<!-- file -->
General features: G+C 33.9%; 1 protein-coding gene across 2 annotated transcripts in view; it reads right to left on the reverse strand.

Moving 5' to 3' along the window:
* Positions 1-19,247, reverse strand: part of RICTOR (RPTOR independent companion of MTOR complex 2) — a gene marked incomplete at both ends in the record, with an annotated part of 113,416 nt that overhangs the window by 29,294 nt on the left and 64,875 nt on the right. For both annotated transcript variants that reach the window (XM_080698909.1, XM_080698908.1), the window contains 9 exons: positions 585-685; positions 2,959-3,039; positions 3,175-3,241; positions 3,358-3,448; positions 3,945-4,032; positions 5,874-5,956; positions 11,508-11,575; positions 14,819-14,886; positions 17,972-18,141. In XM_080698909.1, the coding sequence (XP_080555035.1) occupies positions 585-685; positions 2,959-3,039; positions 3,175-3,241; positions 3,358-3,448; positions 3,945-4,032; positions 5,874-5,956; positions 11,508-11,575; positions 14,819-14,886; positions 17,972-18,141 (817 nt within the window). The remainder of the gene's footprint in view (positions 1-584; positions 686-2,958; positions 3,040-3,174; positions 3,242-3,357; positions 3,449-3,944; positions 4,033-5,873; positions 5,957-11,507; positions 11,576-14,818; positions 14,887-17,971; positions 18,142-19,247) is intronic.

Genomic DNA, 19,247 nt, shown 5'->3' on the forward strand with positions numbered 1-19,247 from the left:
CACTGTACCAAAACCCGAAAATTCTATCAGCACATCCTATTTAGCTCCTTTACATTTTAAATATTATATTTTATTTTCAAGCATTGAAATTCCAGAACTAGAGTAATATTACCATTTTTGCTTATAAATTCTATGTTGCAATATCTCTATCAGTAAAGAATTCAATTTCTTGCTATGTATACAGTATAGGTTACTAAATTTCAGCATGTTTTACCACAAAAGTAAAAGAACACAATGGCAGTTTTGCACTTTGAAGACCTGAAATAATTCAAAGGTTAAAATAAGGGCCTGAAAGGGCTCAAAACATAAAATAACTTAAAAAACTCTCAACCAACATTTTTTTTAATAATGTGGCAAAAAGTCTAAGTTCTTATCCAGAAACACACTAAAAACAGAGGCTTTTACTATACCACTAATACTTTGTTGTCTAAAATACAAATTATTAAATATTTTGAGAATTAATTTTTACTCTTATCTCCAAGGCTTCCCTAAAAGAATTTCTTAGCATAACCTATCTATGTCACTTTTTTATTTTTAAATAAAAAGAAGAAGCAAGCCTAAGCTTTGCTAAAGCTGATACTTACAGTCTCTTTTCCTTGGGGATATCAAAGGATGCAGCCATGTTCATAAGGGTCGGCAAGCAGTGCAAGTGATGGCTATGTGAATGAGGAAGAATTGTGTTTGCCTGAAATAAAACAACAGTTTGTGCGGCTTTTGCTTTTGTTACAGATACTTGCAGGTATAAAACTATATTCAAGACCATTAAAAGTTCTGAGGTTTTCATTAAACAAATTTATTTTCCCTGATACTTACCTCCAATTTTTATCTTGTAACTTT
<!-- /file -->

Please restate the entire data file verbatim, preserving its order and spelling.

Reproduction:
General features: G+C 33.9%; 1 protein-coding gene across 2 annotated transcripts in view; it reads right to left on the reverse strand.

Moving 5' to 3' along the window:
* Positions 1-19,247, reverse strand: part of RICTOR (RPTOR independent companion of MTOR complex 2) — a gene marked incomplete at both ends in the record, with an annotated part of 113,416 nt that overhangs the window by 29,294 nt on the left and 64,875 nt on the right. For both annotated transcript variants that reach the window (XM_080698909.1, XM_080698908.1), the window contains 9 exons: positions 585-685; positions 2,959-3,039; positions 3,175-3,241; positions 3,358-3,448; positions 3,945-4,032; positions 5,874-5,956; positions 11,508-11,575; positions 14,819-14,886; positions 17,972-18,141. In XM_080698909.1, the coding sequence (XP_080555035.1) occupies positions 585-685; positions 2,959-3,039; positions 3,175-3,241; positions 3,358-3,448; positions 3,945-4,032; positions 5,874-5,956; positions 11,508-11,575; positions 14,819-14,886; positions 17,972-18,141 (817 nt within the window). The remainder of the gene's footprint in view (positions 1-584; positions 686-2,958; positions 3,040-3,174; positions 3,242-3,357; positions 3,449-3,944; positions 4,033-5,873; positions 5,957-11,507; positions 11,576-14,818; positions 14,887-17,971; positions 18,142-19,247) is intronic.

Genomic DNA, 19,247 nt, shown 5'->3' on the forward strand with positions numbered 1-19,247 from the left:
CACTGTACCAAAACCCGAAAATTCTATCAGCACATCCTATTTAGCTCCTTTACATTTTAAATATTATATTTTATTTTCAAGCATTGAAATTCCAGAACTAGAGTAATATTACCATTTTTGCTTATAAATTCTATGTTGCAATATCTCTATCAGTAAAGAATTCAATTTCTTGCTATGTATACAGTATAGGTTACTAAATTTCAGCATGTTTTACCACAAAAGTAAAAGAACACAATGGCAGTTTTGCACTTTGAAGACCTGAAATAATTCAAAGGTTAAAATAAGGGCCTGAAAGGGCTCAAAACATAAAATAACTTAAAAAACTCTCAACCAACATTTTTTTTAATAATGTGGCAAAAAGTCTAAGTTCTTATCCAGAAACACACTAAAAACAGAGGCTTTTACTATACCACTAATACTTTGTTGTCTAAAATACAAATTATTAAATATTTTGAGAATTAATTTTTACTCTTATCTCCAAGGCTTCCCTAAAAGAATTTCTTAGCATAACCTATCTATGTCACTTTTTTATTTTTAAATAAAAAGAAGAAGCAAGCCTAAGCTTTGCTAAAGCTGATACTTACAGTCTCTTTTCCTTGGGGATATCAAAGGATGCAGCCATGTTCATAAGGGTCGGCAAGCAGTGCAAGTGATGGCTATGTGAATGAGGAAGAATTGTGTTTGCCTGAAATAAAACAACAGTTTGTGCGGCTTTTGCTTTTGTTACAGATACTTGCAGGTATAAAACTATATTCAAGACCATTAAAAGTTCTGAGGTTTTCATTAAACAAATTTATTTTCCCTGATACTTACCTCCAATTTTTATCTTGTAACTTT